“New technologies can accelerate the transition to a more green and sustainable society,” said Katrine Winding, Director-General, Danish Business Authority. “However, regulatory and other barriers currently prevent start-ups and innovative SMEs in particular from bringing their ideas to market. Through innovation-friendly regulation we will support the testing and development of new solutions, ensure equal competition and protect our citizens and the environment. This is no simple task. Denmark looks forward to addressing key challenges through the Agile Nations network.”
Moscow electronic school — the future of education
The Moscow Electronic School (“MES”) project is a cloud-based Internet platform launched in 2016 that unites all educational institutions in Moscow into a single high-tech environment. After successful testing, since September 1, 2017, the MES has been implemented in all educational organizations (schools, kindergartens, colleges) in Moscow and is available online for any user from anywhere in the world, from any device 24/7/365. Today MES unites about 3 million participants in the educational process of the capital, including teachers, students and their parents.
The Moscow Electronic School project is aimed at the most effective use of the school’s IT capabilities to improve the quality of student education by forming a connection between the organizational and content aspects of the educational process (interactive equipment, as well as personal devices of users connected to the Internet, are linked with the educational materials of the platform).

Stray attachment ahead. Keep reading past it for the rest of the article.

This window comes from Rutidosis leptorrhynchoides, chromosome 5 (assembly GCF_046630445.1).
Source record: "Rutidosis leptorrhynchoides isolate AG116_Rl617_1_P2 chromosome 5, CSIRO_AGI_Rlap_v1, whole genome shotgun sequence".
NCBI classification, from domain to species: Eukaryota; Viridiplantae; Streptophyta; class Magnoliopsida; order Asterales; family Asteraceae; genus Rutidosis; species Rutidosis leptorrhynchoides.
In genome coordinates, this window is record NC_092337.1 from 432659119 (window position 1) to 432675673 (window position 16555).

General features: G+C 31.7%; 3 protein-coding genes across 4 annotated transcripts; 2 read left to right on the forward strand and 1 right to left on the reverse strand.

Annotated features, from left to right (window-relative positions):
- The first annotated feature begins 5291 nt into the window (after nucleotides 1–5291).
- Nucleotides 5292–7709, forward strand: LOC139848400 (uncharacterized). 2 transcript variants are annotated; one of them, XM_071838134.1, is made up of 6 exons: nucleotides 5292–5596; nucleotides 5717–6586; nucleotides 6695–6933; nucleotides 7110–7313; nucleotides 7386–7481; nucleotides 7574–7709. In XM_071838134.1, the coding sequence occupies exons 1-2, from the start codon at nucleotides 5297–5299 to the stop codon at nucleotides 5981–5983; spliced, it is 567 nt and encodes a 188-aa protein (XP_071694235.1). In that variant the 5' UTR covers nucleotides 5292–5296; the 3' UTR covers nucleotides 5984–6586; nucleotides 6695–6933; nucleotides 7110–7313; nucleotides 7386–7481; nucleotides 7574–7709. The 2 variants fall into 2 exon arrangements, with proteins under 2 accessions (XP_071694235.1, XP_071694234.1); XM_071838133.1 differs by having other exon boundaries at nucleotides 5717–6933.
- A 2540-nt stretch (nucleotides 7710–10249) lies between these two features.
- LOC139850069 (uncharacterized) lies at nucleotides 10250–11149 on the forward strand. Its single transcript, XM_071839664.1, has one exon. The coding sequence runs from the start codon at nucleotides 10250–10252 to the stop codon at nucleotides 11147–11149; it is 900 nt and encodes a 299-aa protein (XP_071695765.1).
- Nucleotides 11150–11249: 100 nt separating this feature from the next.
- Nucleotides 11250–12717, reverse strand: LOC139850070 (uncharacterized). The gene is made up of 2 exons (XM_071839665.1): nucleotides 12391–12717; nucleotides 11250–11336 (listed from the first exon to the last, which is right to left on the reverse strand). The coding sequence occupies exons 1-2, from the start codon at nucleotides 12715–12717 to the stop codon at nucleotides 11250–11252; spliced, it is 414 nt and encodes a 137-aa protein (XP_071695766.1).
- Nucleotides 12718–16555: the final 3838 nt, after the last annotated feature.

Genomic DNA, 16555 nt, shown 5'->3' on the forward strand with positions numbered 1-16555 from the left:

The “MES” platform provides automation of most of the organizational, methodological and pedagogical tasks solved in a modern large educational organization, makes the content of education more accessible, allows in practice to implement modern pedagogical technologies and approaches, for example, blended learning, distance and electronic education.
Today “MES” has become a real digital assistant for the modern teacher. Thanks to special digital constructors, Moscow teachers in the “MES” Library create lesson scripts, “folk” textbooks, self-study guides, tests that students use in class, when preparing design work at school, in the course of independent work. Thus, the service allows not only to use the posted educational materials, but also to supplement the cloud educational platform with its developments and content, as well as to share them with colleagues. Electronic versions of textbooks, teaching aids, interactive applications and other modern digital content allow the teacher to diversify the content of the assignments and make the learning process fun for children and more effective.
The key elements of the digital educational platform are an electronic journal, an electronic diary, a library of electronic materials, the “Moskvenok” service (Pass and Power system), as well as infrastructure solutions: Wi-Fi access points with high-speed Internet, school servers, touch-controlled interactive panels with a built-in computer, teachers’ tablets and laptops, a video surveillance system and turnstiles at the entrance.
“MES Library” is a unique repository of educational electronic materials and tools. The service is implemented in the web version and as a mobile application “MES Library”. Library materials are available online at no cost to any user from anywhere in the world.
The “Moskvenok” service helps parents place an order for their child’s hot meals (if the school is connected to the hot meal ordering service from the menu), check his arrival or departure from school, college or kindergarten, control his meals in the school cafeteria and the costs of the cafeteria. Children can use the “Moskvenok” carrier (bracelet, keychain or card) as a pass to an educational organization and museums in Moscow, as well as for non-cash payments for purchases at school.